In 2014, it came to light that CSIS was monitoring Idle No More, the Dogwood Initiative, the Sierra Club of BC, and the Council of Canadians among other groups for activities in relation to the struggle against the Northern Gateway Pipeline. CSIS also shared this information with Enbridge, the company that owned the pipeline. Seeing as CSIS is engaging in these operations in the interests of the capitalists, the fact that it shares operational information with the capitalists should come as no surprise either.
The Government Operations Centre (GOC), set up under the Harper government, is a federal emergency response unit. In reality it functions like an intelligence clearing house. In 2014, it was ordered to monitor all political demonstrations taking place around the country. While the RCMP has been monitoring the Unist’ot’en blockade camp since at least 2011, a 2015 GOC report labelled the Unist’ot’en blockade as “the ideological and physical focal point of Aboriginal resistance to resource extraction projects” and expressed concern that other movements could “converge” and unite in the struggle. The GOC has continued this monitoring of political protest under the Trudeau government.
It has also been revealed that CSIS was monitoring the rallies and following all the events around murdered and missing Indigenous women and that it was spying on protests against the Trans Mountain Expansion Project, the Energy East and Eastern Mainline Projects, and the Lower Churchill Hydroelectric Generation Project in addition to the aforementioned Northern Gateway pipeline.
Late last year, The Guardian revealed that the RCMP were prepared to shoot Indigenous land defenders during the state raids on Wet’suwet’en lands in early 2019. The RCMP argued that “lethal overwatch” was required and RCMP commanders ordered officers to “use as much violence toward the gate as [they] want” when dismantling the roadblock controlling access to Wet’suwet’en lands.
Class struggle and the law
The fact of the matter is that the ruling class has been preparing for an intensification of the class struggle for some time. The Harper government passed Bill C-51, the so-called Anti-Terrorism Act, in 2015. This law greatly expanded the powers of CSIS and allows for CSIS to violate the Charter of Rights and Freedoms and to break the law in order to facilitate CSIS spying and infiltration of activist groups. We see now that these expanded powers are not enough for CSIS, with the revelation that CSIS employees see the warrant process as “burdensome” and “a necessary evil.”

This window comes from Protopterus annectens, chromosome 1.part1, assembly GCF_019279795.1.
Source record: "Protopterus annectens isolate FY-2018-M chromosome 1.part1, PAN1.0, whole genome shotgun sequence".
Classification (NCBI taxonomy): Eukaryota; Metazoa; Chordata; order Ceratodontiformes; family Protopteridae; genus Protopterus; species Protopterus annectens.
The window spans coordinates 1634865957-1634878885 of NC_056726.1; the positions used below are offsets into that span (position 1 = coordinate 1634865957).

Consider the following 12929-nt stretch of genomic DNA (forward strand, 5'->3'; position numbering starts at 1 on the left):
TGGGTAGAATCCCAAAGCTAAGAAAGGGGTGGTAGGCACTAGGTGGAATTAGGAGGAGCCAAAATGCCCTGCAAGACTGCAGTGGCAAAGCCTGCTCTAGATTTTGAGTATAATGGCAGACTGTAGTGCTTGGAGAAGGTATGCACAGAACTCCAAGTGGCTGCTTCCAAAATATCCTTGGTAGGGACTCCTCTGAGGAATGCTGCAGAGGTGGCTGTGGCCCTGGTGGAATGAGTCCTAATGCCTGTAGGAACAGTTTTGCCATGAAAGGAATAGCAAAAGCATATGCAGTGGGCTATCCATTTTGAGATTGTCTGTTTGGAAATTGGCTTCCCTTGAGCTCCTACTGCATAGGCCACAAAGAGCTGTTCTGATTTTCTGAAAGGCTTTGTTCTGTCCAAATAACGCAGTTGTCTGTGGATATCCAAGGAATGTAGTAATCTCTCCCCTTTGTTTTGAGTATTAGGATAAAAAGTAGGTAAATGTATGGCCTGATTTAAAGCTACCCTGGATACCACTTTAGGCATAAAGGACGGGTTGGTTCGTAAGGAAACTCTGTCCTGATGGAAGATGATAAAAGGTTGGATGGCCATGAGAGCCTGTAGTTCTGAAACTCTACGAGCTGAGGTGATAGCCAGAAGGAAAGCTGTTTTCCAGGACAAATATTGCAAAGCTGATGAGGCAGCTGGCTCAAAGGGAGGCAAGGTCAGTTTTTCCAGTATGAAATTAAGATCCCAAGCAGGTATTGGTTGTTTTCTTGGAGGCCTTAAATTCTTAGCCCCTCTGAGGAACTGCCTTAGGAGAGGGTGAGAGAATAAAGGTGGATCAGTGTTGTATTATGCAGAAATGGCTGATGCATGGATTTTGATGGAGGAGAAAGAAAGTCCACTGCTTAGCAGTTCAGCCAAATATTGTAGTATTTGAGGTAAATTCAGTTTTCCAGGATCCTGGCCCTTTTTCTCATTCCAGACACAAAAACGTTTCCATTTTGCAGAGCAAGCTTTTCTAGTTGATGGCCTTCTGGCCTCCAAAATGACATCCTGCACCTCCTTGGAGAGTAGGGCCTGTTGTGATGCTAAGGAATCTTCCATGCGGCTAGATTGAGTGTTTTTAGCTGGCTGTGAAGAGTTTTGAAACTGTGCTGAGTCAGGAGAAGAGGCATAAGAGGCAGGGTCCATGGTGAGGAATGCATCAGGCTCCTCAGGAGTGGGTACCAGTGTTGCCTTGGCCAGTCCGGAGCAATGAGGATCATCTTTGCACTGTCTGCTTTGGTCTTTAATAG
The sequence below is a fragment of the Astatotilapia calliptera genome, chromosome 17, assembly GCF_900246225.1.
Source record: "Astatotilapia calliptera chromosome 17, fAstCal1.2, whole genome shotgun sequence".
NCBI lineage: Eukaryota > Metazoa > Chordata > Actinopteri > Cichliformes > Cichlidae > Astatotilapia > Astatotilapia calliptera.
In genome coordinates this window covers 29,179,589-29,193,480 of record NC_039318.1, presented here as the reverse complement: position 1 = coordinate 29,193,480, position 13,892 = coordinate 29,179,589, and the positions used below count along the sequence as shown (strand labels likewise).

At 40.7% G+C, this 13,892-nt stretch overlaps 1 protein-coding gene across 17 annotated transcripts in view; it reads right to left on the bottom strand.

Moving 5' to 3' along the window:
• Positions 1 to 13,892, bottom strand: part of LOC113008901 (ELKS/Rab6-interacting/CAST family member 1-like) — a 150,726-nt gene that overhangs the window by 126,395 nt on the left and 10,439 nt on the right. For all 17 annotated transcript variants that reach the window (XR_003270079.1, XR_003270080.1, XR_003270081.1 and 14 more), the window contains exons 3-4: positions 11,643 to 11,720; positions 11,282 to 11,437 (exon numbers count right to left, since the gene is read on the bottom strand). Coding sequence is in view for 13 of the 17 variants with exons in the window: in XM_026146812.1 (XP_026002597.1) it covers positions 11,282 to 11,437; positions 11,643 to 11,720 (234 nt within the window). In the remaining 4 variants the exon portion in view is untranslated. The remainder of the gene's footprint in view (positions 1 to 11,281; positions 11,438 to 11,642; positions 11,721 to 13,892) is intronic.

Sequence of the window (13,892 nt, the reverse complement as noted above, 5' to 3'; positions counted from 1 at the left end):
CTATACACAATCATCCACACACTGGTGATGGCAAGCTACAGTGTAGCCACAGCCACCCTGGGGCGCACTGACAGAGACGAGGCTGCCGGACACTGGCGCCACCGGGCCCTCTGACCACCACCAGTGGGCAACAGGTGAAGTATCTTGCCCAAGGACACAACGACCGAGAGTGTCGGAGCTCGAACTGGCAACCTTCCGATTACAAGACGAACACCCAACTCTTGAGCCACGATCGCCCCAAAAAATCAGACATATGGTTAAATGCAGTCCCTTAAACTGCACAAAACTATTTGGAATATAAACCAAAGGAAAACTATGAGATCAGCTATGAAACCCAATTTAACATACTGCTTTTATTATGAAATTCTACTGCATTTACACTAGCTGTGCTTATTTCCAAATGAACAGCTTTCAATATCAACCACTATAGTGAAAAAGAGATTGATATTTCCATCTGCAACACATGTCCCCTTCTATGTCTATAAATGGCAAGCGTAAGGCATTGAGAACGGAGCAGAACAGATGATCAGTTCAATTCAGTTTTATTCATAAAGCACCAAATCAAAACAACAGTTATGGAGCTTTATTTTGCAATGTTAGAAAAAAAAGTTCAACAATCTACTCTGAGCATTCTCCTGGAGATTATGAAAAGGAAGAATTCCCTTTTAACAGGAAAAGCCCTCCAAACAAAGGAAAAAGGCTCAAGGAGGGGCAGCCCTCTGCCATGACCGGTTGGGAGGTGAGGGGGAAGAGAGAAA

The capitalists have many tools at their disposal in the class struggle. These include the state, the courts and the law, and the armed bodies of men, i.e. the police, intelligence agencies, and the military. These have all been created and adapted to ensure the rule of the capitalists and defend the private ownership of the means of production. It should come as no surprise then that the ruling class would use these tools against the working class and others it considers “threats,” such as Indigenous and environmental movements.
Mass movements, at times with insurrectionary implications, have erupted in country after country around the world. While a mass movement of insurrectionary proportions has not occurred in Canada, the ruling class knows full well that all the same conditions that led to these mass movements in other countries are also present here. It is not a question of if such a movement will erupt in Canada, but a question of when.
The movement in solidarity with the Wet’suwet’en earlier this year was a sign of things to come. This explains the haste of the UCP government in Alberta to pass Bill 1 and Bill 32. These Acts passed by the Kenney government essentially take away the right to protest and strike – some of the key tools of the working class in the class struggle.
Bill 1, the Critical Infrastructure Defence Act, was passed in direct response to the road and rail blockades in solidarity with the Wet’suwet’en. During the blockades, Kenney was very clear when he said that the blockades “are a dress rehearsal for illegal protests against pretty much any major project.” His government wasted no time using the legislative power of the Alberta government to declare any such protest in the future as “illegal.”